Josh Powell is a successful non-fiction author making the transition to self published fantasy author. In this guest post Josh answers the question…what is it like to transition from traditional to self publishing?
In a word… tough! I’m an acknowledged expert in web development; I didn’t need to shop around to find a publisher. The first one I went after scrambled to land the book. I found an experienced co-author to help out and two years later a book popped out. The publisher, Manning, put it in all the right places, it was an excellent book so it took off. It was a tremendous sense of accomplishment and ego boost to see my work in a bookstore.
But I have stories I love to tell, and non-fiction doesn’t scratch that itch. There is so much to learn when writing and self-publishing fiction about pacing, dialogue, world building, editing, cover creation, avoiding common writing pitfalls, killer openings. There is also a sense of control, the work is mine and I get to do with it what I please. I’ve written the first book in a fantasy series, The Berserker and the Pedant. It’s out in physical and ebook form on Amazon, Smashwords, B&N and all the usual places.
The next trick is getting the word out. My traditionally published book had a built in audience looking for how to do what that book taught them to do and people already sought out that publishers books. If the topic hadn’t been spot on or the writing was terrible, the book wouldn’t have sold, but the publisher knew how to get people to look at the book.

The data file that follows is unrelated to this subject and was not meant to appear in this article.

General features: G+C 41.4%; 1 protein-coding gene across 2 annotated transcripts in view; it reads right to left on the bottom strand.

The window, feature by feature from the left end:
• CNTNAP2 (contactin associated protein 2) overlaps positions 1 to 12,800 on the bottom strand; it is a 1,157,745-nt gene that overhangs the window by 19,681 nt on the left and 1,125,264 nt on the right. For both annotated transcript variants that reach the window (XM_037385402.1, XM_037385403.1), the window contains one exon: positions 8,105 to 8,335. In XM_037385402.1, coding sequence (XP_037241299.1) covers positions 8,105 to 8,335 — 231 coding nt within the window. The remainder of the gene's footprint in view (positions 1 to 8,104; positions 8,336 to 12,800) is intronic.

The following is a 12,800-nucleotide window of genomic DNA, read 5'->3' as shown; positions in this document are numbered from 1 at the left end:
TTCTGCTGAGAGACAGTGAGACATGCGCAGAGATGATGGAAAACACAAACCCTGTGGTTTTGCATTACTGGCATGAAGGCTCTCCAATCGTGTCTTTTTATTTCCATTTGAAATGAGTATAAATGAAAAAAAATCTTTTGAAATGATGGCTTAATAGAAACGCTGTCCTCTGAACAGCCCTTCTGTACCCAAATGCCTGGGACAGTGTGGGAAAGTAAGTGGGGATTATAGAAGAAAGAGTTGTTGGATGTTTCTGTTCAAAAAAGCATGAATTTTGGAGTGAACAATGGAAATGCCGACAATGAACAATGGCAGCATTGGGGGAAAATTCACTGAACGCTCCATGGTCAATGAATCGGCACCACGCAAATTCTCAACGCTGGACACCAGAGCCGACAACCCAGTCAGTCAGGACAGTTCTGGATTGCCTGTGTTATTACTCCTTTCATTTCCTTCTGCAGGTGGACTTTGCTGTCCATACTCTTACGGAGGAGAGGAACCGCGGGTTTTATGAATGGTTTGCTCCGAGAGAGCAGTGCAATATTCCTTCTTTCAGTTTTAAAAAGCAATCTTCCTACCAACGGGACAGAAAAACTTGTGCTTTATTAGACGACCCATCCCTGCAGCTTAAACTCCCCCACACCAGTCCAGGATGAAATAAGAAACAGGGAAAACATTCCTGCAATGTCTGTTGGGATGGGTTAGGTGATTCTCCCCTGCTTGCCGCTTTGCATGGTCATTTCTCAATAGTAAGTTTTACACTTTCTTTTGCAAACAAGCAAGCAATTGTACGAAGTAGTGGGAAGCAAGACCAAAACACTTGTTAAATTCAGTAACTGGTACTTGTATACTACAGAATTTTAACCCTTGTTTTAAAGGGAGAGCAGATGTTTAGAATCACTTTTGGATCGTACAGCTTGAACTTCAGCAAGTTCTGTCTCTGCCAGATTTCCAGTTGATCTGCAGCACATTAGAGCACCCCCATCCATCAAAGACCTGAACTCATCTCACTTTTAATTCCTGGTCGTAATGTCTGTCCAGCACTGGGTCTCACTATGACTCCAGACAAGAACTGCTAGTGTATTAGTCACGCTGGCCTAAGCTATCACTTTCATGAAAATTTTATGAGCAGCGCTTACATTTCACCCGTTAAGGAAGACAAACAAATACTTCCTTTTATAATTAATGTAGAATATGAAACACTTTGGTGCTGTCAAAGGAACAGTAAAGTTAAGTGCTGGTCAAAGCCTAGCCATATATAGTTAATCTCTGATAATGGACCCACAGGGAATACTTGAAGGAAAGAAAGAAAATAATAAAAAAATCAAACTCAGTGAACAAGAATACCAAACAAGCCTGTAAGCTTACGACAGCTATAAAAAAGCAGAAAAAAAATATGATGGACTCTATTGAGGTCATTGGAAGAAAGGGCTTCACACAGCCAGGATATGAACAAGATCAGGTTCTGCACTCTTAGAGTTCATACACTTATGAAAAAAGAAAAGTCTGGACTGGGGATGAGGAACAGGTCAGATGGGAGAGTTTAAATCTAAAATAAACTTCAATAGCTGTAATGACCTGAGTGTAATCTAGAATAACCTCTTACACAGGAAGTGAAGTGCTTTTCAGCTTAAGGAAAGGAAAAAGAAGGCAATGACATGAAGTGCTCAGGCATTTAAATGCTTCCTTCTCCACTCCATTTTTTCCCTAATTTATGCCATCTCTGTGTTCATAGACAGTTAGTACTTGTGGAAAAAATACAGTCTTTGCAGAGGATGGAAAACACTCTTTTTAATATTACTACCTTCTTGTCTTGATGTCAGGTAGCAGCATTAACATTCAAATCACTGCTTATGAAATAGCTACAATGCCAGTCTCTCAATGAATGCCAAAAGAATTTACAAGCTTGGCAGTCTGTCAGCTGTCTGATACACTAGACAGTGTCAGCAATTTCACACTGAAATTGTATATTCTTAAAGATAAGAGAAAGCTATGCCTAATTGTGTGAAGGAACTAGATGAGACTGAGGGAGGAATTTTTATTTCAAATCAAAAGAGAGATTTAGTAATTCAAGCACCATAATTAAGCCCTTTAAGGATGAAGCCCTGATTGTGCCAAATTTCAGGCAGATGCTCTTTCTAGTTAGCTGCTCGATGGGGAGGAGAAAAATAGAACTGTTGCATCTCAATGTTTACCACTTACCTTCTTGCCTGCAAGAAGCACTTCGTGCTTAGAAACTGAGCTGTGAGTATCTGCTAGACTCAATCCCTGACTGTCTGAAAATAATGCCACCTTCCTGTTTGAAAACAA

When self-publishing, it’s on you to get people to look at the book. It’s hard. People have many things competing for attention: tv, movies, blogs, articles, and other books. Why should they pay attention to your book long enough to discover how great it is? Being a great writer is only the beginning, you must learn to market as well.
As part of my strategy to convince people to read my work, I’m having the book turned into an audio book and graphic novel, and working with some very talented people. This lets people experience the work in whatever format excites them. I have a professionally created cover I reuse in posters, bookmarks, websites, and business cards. I’m also hitting the convention circuit, going to Baycon and later, Worldcon and Con-volution.
Self-publishing is hard, but it’s worth it to maintain ownership and control over my work.
Buy The Berserker and the Pendant on Amazon.
2 thoughts on “How hard is it to go from traditional publishing…to self publishing?”
It is very, very easy, economical, and fun to self-publish! Createspace and Amazon have changed everything in wonderful ways!
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Hi KD, getting the book into print or selling as an ebook isn’t the hard part, your observation on createspace and amazon are dead on. Getting people to embrace and read the book is challenging, my audience does not translate from technical programming book to fantasy :). I have to build that trust with the reader all over again!
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